Community Services Consortium

Serving Linn, Benton, and Lincoln counties in Oregon. Helping people. Changing lives.

Sunday, May 30, 2010

Linn Benton Food Share Receives Diabetes Grant

CSC's Linn Benton Food Share was among four community organizations to receive grants from the Diabetes Health Promotion Memorial Trust to provide education, services and supplies for people with diabetes in Benton County.

Linn Benton Food Share received $250 to determine the needs for diabetes information for people served by Food Share. Contact Susan James, Gleaning/Volunteer programs Coordinator for more information at (541) 758-2645

CSC in place to respond to green job skills

Published in the Spring Issue of THE PROMISE Magazine, Community Action Partnership, the National Association of Community Action Agencies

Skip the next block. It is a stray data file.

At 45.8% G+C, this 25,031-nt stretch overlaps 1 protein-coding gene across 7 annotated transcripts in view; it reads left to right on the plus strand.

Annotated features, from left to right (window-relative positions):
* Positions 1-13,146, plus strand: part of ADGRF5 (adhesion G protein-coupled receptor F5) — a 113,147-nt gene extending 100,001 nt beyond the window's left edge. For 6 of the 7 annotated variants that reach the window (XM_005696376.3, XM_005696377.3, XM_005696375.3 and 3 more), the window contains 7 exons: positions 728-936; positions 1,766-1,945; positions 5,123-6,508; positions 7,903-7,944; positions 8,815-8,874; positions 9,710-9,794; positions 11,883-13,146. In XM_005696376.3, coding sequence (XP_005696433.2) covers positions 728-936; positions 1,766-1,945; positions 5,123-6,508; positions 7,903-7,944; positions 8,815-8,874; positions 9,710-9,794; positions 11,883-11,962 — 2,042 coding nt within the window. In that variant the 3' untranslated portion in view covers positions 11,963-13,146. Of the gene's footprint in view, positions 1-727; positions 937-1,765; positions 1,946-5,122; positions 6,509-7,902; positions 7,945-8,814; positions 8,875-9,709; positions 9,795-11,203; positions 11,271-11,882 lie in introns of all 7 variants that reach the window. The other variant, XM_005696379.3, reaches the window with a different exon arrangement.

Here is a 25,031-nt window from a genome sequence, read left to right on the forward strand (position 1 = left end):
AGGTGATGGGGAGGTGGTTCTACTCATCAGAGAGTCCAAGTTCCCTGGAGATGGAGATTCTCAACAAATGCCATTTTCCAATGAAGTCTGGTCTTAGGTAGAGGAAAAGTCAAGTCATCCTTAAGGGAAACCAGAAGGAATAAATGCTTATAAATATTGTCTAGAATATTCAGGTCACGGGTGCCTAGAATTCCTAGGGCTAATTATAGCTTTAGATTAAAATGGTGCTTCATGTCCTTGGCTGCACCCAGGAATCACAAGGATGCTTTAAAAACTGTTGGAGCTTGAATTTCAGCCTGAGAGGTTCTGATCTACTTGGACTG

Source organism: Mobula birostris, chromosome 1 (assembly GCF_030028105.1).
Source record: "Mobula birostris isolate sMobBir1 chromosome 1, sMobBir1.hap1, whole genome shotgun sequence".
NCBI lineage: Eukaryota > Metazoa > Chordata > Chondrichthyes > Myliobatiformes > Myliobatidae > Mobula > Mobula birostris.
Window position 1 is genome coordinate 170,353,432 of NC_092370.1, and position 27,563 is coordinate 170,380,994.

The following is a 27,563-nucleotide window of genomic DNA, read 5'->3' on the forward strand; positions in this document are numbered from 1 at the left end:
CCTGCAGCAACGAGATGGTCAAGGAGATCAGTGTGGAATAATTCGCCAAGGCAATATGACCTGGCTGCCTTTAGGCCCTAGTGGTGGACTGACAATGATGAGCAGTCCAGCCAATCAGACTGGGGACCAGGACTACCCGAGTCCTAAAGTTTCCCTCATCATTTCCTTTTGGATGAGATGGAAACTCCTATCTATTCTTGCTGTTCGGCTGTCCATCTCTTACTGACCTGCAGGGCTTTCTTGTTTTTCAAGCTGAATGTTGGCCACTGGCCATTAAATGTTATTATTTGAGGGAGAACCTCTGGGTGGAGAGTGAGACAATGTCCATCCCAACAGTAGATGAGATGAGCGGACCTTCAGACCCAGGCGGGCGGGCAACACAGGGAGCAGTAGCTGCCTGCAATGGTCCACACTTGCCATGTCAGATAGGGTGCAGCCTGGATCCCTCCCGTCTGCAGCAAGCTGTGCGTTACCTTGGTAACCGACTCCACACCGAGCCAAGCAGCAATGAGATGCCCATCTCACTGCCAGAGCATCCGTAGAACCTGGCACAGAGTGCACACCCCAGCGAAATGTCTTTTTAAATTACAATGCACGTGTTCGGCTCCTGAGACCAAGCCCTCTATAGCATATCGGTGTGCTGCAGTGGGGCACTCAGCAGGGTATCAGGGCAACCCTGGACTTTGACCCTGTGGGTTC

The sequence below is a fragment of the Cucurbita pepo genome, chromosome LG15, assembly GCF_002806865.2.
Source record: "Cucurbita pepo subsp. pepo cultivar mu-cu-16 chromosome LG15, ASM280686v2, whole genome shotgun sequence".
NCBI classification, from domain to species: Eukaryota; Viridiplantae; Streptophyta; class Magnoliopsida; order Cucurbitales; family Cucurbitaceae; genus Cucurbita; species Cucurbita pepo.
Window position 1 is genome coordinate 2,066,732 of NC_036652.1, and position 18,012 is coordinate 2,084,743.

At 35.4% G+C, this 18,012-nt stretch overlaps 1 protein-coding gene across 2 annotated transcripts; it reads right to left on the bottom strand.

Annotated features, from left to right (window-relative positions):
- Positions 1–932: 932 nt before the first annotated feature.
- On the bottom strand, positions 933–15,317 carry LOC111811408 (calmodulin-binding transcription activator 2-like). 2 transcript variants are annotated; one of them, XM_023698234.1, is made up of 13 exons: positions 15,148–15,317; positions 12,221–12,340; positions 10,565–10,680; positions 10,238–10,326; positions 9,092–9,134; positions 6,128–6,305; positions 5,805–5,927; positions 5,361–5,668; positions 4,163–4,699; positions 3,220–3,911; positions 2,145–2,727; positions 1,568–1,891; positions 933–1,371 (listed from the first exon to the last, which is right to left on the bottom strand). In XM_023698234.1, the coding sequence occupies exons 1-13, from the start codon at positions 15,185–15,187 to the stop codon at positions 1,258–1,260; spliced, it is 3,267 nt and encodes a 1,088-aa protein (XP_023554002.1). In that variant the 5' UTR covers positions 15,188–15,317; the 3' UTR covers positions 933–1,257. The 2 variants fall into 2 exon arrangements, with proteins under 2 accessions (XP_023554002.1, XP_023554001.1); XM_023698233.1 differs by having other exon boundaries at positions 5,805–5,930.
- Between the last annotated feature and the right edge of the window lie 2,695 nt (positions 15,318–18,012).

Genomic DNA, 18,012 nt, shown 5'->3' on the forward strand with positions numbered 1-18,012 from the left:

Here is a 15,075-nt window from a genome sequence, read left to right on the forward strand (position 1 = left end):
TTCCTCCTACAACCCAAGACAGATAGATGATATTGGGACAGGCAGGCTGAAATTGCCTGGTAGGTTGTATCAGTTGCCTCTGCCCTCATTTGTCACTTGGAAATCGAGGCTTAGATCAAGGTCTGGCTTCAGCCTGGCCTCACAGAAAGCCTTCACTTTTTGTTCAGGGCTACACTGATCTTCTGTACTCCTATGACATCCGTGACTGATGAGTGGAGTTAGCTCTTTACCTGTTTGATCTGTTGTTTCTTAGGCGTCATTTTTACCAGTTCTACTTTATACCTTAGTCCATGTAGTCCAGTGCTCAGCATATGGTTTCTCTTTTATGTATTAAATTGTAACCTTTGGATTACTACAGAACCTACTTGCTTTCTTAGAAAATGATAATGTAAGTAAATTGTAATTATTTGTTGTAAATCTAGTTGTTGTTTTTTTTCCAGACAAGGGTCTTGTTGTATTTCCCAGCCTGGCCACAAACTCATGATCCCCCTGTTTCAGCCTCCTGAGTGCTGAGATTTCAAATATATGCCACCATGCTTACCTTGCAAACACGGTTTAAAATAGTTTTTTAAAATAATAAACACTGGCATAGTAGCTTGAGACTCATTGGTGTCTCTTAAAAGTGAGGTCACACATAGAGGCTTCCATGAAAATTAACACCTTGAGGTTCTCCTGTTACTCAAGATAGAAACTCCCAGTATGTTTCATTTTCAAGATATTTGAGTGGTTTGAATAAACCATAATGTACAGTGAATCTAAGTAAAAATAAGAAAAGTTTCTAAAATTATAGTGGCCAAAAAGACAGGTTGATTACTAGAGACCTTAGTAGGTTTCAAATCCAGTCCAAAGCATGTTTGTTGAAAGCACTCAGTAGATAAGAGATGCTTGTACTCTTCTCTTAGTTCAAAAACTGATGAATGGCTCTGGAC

By Janet Hessel, Editor /Communications Coordinator and Sharee Cooper, Program Manager, Workforce & Education Program, Community Services Consortium, Corvallis, OR

Participants from CSC's Weatherization Training Program perform Weatherization work on a mobile home.

Community Services Consortium (CSC) is in the forefront of Oregon’s response to the increasing demand for green jobs skills. The CSC Weatherization Training Program has seen a constant stream of older youth, adults, and dislocated workers from Linn, Benton and Lincoln counties since last summer when the program began with American Recovery and Reinvestment Act ( ARRA) Workforce stimulus funds.